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Ways to Lower Your Water Heating Bill

The U.S. Department of Energy estimates that water heating costs are responsible for a whopping 18 percent of a household’s energy consumption. We’re here to help! If you implement the recommendations listed below, you’ll be rewarded with a lower utility bill each month.

1 – Reduce your shower time

We know, this isn’t a popular one. We all love our nice, long, hot showers! But for every minute you spend in the shower, you can use up to five gallons of water! If you cut your average shower time from 10 to five minutes each day, you could save 175 gallons of water and 35 minutes of energy or fuel consumption per week. Even a small reduction in shower time can really add up.

2 – Fix leaky faucets

Did you know that a hot water faucet leaking at a rate of one drop per second could cost you an extra $1 in energy charges each month? Over the course of a single year that adds up to 3,153 gallons of wasted water, plus several hours of excess energy usage. If you have a leak – even a really slow one – get it fixed.

3 – Insulate your water heater’s storage tank

This one’s a no-brainer. It’s so simple, anyone can do it, and it makes a dramatic difference in your water heater’s ability to maintain hot water. To find out whether your storage tank needs more insulation, check its R-value (a measurement of insulating capacities) in your water heater owner’s manual. If its less than R-24 you should install in insulation blanket, being careful not to cover the thermostat on electric water heaters or the top, bottom, thermostat or burner compartment on gas water heaters. If you feel uncomfortable doing this, you can ask your water heating contractor to come and do it for you. As a physical test, you can put your hands on the outside of your water heater tank, and if it feels warm it needs more insulation. That warmth is just wasted energy!

4 – Insulate the first few feet of the hot and cold water pipes connected to the water heater

What this does is raise the temperature of the water in the pipes, possibly by as much as 2-4 degrees Fahrenheit. This eases your water heater’s workload and gives you the option of lowering its temperature settings a bit below that 120-degree standard.

5 – Lower your water heater temperature to 120 degrees

It’s simple, if the water doesn’t need to be heated to quite as high a temperature, then it takes less energy to heat the water! A 10-degree Fahrenheit reduction in water heater temperature will cut that appliance’s power usage by 3-5 percent each time it is activated.

6 – Never let the water run unnecessarily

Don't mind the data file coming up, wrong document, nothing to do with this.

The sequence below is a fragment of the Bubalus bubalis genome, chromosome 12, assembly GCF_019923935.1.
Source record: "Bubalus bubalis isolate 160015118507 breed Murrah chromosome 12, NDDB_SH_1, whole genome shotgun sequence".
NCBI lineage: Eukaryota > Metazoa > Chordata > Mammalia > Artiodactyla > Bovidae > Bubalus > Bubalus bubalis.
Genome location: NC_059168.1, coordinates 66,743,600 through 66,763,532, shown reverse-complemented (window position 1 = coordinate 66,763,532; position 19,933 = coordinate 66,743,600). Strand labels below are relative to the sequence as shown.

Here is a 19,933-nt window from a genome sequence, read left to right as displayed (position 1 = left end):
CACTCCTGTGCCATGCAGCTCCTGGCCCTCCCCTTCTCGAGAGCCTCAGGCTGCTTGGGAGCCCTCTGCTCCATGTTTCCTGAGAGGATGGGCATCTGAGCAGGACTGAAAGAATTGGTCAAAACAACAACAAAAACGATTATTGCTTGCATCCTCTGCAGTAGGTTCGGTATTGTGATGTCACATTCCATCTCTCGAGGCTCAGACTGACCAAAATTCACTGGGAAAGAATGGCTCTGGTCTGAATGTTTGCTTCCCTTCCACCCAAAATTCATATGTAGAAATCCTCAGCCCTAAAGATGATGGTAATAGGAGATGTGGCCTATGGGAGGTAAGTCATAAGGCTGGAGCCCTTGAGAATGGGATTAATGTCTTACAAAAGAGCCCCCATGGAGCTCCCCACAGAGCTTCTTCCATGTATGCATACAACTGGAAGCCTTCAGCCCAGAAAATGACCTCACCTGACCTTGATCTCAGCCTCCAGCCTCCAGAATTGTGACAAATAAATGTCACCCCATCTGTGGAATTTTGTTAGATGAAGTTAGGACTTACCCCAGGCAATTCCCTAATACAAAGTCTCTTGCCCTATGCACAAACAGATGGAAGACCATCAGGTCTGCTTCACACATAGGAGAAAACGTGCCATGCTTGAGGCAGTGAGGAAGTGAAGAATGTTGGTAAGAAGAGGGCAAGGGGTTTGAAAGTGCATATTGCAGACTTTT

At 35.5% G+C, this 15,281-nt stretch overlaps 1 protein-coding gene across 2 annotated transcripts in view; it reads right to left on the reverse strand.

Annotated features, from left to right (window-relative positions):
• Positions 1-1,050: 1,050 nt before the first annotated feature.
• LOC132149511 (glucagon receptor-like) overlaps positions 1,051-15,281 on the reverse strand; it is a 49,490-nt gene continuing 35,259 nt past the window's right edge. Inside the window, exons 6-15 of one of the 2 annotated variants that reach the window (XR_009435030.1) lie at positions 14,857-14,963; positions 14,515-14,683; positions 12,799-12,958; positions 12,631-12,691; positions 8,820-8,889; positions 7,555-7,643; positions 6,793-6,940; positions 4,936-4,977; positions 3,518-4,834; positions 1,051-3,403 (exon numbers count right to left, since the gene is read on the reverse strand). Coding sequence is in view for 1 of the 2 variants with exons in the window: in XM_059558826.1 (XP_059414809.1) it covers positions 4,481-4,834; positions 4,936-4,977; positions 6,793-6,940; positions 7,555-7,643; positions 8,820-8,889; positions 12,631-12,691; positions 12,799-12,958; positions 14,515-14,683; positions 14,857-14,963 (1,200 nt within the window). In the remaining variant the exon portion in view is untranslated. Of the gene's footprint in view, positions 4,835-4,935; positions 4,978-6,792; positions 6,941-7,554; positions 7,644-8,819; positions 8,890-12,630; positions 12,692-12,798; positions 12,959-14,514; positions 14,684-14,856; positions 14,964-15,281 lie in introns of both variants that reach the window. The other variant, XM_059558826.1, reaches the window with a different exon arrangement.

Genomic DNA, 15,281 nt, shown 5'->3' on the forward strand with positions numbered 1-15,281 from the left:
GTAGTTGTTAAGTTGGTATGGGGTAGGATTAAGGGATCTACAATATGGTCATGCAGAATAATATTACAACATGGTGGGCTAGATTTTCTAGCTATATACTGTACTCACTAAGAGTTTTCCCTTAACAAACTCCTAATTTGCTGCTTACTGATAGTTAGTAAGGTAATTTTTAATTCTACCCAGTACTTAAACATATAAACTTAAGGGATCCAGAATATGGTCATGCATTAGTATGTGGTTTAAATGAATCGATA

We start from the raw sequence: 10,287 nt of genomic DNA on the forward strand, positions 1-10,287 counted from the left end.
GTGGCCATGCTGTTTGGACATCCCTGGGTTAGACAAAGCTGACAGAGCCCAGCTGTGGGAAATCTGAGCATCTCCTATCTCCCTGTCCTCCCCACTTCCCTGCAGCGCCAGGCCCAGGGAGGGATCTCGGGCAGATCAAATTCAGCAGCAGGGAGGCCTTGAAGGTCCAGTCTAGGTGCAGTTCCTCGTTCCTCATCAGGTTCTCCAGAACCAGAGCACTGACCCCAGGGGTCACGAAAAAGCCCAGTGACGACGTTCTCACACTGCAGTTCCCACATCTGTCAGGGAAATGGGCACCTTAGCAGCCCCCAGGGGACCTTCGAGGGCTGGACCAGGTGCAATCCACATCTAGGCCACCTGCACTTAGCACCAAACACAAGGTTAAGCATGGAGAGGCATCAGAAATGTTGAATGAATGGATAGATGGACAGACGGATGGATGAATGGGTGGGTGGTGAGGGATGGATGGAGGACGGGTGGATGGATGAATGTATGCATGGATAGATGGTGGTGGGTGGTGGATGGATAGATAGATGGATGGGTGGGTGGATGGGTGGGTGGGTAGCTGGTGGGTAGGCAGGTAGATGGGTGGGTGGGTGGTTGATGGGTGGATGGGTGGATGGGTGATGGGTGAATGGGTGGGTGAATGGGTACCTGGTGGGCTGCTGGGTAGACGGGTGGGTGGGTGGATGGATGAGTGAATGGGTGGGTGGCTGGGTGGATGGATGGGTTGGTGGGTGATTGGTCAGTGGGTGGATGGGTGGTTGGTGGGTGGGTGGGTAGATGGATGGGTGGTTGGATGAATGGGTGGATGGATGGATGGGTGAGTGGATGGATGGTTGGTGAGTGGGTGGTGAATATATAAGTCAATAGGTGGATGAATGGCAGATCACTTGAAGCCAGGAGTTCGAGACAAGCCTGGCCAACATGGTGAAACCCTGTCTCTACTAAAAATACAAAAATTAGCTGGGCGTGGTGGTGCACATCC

Letting the hot water run continuously when you’re doing the dishes or shaving could add a few dollars to your energy costs each year. Since you probably do this without thinking, it should be an easy adjustment to make.

7 – Use cold water to do your laundry

Cold water will do the job just as well as hot water in most instances, especially if you have a newer washing machine. You should always make sure to use cold water during the rinse cycle (at least), and over the course of a year this action alone could reduce your hot water usage by a couple of percentage points.

8 – Learn to use your dishwasher more efficiently

People tend to use their dishwashers too often or casually. To reduce unnecessary energy consumption, you should only wash dishes when the dishwasher is full. You should choose shorter cycles as well, which will usually still be more than long enough to get your dishes clean.

9 – Install low-flow fixtures

Water faucets and showerheads that are more than 25 years old are a great deal less efficient that current models. A good-quality low-flow showerhead can cut your rates of water usage in half, without impacting your comfort level.

10 – Ask a contractor to install heat traps on your water heater tank

The Department of Energy reports that heat traps on hot water outlet pipes and cold water inlet pipes can save you up to $30 per year on energy. Most modern water heaters already have these traps installed, so you likely won’t have to do this unless your heater has been in place for a decade or more.

11 – Install a timer on your electric water heater

A timer will reduce energy consumption by shutting down the heating unit when you’re at work or sleeping and have no need for on-demand hot water. If you live in an area that charges higher electricity rates during certain hours, you can program the timer to shut the heater down during those times, too.

12 – Look for the Energy Star label

The Energy Star label on a dishwasher or washing machine guarantees energy-efficient performance, in comparison to appliances from 15-20 years ago that were tilted more toward the energy-hog side. Appliances that earn this designation will be accompanied by a yellow Energy Guide sticker, which reveals how many kilowatt-hours of energy that appliance will consume each year (based on typical levels of usage) and how much that energy will cost.

13 Consider replacing your current water heater with a more efficient appliance

Energy-efficient water heaters are now standard, with Energy Star labels and yellow Energy Guide stickers attached to verify their excellence. While a good-quality tanked model could represent a drastic improvement over your old water heater, the best way to save money on water heating is to switch to a tankless water heater. These appliances deliver hot water strictly on demand, eliminating all excess heating costs associated with tank technology.

Bill East